Many thanks to the Mpls Bike Coalition for last weekend’s Lyndale Open Streets.  It was wonderful to experience a neighborhood commercial street in Minneapolis without having to dodge cars, choke on exhaust and expose eardrums to honking, revving and screeching.  And it was surprising also to experience how wide Lyndale feels north of 31st.  Nowadays when we want to cram landscaped medians, buffered bike lanes, bump-outs, light rail and 6 left turn lanes on every street, Lyndale’s ~60′ seems confiningly narrow.  But in the days when the only thing you put in the street came out of your chamberpot, it must have felt grandiosely wide.  Maybe the reasoning was that if your street was wide enough that no shade reached the middle, the shit would dry out quicker.  Now that our streets are relatively free of shit, I’d like to propose a rule that no street be any wider than can be shaded by, say, a 20 year old boulevard tree.

But I didn’t bring up Open Streets as a launching point for a discussion of the effects of excretory matters on urban physiognomy.  I bring it up because after walking 9/10s of the round trip length of the event it brought me to Common Roots at the precise moment that I was thirsty for a beer and ready to sit down, and Common Roots had free copies of The Wedge, the tiny little newspaper for the confusingly-named Lowry Hill East neighborhood.  And inside that tiny newspaper was a tiny column called Pedestrian Improvements on Hennepin Avenue by CM Tuthill about how the people have spoken and she has listened to “the difficulty pedestrians have crossing streets in Uptown.”  And that column inspired this post, titled with a pun but really a collection of some stuff I’ve wanted to say about traffic signal timing/programming for a while.

Leading pedestrian interval

If you think the salon’s in rough shape, you should see the two pedestrians

CM Tuthill’s column highlights the concrete action Public Works is taking to address the aforementioned pedestrian difficulties – leading pedestrian intervals at the intersections of Hennepin Ave with Lake and Lagoon Sts.  CM Tuthill describes it thusly:

The Leading Pedestrian Interval gives pedestrians the walk signal 3-5 seconds before the green signal for [vehicular] traffic.  Pedestrians get a head start on crossing the street and become established in the crosswalk before vehicles begin moving.

I couldn’t tell from the article whether this pattern is in operation yet, but I’m looking forward to trying them out. These intersections are both terrifying, with the one at Lake infamous for the frequency with which cars crash into the salon at the northeast corner.  My guess is that the biggest improvement will be at Lagoon, where cars turning right from Hennepin to Lagoon were somehow able to see a red light as a green arrow.  Email 311 to tell them how great leading pedestrian intervals are and how they should be used at every intersection with a right turn lane.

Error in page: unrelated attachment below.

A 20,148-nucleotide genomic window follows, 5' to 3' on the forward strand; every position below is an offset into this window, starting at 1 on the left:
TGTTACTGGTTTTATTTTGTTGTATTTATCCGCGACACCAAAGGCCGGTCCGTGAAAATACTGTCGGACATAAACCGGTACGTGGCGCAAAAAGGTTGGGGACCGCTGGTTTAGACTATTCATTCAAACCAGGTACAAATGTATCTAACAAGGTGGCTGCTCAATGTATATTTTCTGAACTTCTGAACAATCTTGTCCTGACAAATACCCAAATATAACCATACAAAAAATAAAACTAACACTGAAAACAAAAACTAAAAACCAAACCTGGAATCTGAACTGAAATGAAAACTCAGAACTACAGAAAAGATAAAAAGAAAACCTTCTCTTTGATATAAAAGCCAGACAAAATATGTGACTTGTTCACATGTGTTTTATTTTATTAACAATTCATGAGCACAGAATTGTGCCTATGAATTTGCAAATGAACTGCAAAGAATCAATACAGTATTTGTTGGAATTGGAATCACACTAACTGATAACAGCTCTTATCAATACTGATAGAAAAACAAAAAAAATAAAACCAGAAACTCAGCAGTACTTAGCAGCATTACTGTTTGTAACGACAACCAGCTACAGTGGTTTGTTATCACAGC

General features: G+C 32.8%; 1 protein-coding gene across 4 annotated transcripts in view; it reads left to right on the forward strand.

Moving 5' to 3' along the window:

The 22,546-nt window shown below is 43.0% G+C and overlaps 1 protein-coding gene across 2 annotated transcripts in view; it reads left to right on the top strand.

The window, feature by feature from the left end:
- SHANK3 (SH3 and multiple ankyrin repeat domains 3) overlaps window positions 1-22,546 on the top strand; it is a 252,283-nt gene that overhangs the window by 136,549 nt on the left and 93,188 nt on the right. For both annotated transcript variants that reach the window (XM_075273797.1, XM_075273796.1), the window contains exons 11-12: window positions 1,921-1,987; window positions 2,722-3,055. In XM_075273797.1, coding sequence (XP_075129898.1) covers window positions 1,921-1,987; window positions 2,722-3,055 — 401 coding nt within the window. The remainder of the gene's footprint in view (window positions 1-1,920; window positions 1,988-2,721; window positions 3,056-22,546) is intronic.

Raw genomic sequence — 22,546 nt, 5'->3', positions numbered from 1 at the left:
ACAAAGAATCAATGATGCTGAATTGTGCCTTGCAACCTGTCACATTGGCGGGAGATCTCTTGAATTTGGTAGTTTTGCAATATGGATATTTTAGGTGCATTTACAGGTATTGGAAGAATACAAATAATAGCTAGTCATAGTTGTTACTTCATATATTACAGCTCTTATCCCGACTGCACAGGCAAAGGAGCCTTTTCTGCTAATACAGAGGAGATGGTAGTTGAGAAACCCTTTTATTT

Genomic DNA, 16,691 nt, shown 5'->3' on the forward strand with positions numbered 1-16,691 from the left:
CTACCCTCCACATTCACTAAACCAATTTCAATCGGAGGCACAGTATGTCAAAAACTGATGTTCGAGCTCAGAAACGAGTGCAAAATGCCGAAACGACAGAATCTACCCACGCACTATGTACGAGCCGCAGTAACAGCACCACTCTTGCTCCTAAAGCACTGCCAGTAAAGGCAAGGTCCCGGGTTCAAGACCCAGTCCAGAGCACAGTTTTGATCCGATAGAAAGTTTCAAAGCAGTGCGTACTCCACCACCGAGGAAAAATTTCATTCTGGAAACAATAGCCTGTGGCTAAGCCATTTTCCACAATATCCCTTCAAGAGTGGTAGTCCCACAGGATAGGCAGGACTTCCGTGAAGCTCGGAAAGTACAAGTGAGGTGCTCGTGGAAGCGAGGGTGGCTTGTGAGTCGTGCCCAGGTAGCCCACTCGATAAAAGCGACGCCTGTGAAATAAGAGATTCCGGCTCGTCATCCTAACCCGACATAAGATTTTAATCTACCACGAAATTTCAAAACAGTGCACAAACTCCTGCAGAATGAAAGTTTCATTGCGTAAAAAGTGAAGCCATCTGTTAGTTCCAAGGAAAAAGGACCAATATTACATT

Loser pedestrian interval

Push this and hurry

On the other hand, there are still lots of intersections with loser pedestrian intervals.  These give pedestrians a don’t walk hand way before the light turns red.  There is actually a somewhat legitimate reason to do this on a very wide road in order to halt pedestrians when their continued crossing after the signal changes would cut too deep into the next phase.  Almost no streets in Minneapolis and St Paul are wide enough for this and more common are examples like Glenwood & Royalston, at the heart of Minneapolis’ Homeless District. At this fairly narrow street – with a refuge median –  a beg button must be pushed before you even get to suffer the indignity of the signal timing, which gives twice as much time to the don’t walk time as it gives to the walk and flashing don’t walk combined (40 seconds vs 10 and 10).

This leads me to speculate about the causes of this sort of affront to pedestrians.  The beg buttons at Glenwood & Royalston were actually faux buttons until recently.  This means one of two things:

  1. The signal technology is so crude that it only allows certain heinous types of programming (think about the enormous signal cabinets you see at the side of the road to house the computers that control traffic lights and then think about an iPod Nano); or
  2. Someone actually designed it to be this way.

I shudder about equally at each of these possibilities.

Non-conflicting pedestrian walk signal

Last year I reported that only two of the 8-10 protected left turn enabled traffic signals on Hennepin – installed during the two-way conversion just a few years ago – gave walk signs to non-conflicting pedestrian traffic.  There is a good amount of foot traffic downtown, and holding them unnecessarily wasted time and encouraged non-compliance (already a good strategy for pedestrians in a auto-oriented one-way grid system).  The City’s zillion-dollar traffic signal programming initiative has fixed at least a few of those – the signals at 11th & 12th work now, although 9th & 10th still don’t.